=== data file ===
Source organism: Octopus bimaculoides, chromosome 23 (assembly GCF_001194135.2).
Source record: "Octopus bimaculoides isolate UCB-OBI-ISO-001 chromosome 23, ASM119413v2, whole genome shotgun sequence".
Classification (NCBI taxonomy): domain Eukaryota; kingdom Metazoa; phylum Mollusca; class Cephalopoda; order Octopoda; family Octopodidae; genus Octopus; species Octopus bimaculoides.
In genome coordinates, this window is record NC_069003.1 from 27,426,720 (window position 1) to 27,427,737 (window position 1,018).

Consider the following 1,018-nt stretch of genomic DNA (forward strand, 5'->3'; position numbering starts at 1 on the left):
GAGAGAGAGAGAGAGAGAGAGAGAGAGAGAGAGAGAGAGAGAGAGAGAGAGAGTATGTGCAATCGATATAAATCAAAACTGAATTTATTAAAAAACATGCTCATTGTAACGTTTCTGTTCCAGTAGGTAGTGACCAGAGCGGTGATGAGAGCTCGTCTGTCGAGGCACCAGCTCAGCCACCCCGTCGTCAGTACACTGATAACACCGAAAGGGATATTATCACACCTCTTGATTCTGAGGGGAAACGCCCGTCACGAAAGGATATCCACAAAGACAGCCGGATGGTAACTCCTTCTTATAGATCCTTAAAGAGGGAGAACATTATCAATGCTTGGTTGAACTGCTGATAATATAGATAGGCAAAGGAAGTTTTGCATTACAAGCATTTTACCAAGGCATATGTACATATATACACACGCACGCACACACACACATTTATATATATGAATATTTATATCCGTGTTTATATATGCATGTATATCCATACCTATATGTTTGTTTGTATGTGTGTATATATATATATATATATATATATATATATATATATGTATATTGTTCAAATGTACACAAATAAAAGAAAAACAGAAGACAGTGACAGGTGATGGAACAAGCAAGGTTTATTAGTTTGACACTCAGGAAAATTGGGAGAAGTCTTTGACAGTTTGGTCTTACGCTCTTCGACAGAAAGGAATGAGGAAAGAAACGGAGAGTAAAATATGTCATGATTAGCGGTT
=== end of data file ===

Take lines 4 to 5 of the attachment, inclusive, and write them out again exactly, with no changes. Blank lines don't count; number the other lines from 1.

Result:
In genome coordinates, this window is record NC_069003.1 from 27,426,720 (window position 1) to 27,427,737 (window position 1,018).

Consider the following 1,018-nt stretch of genomic DNA (forward strand, 5'->3'; position numbering starts at 1 on the left):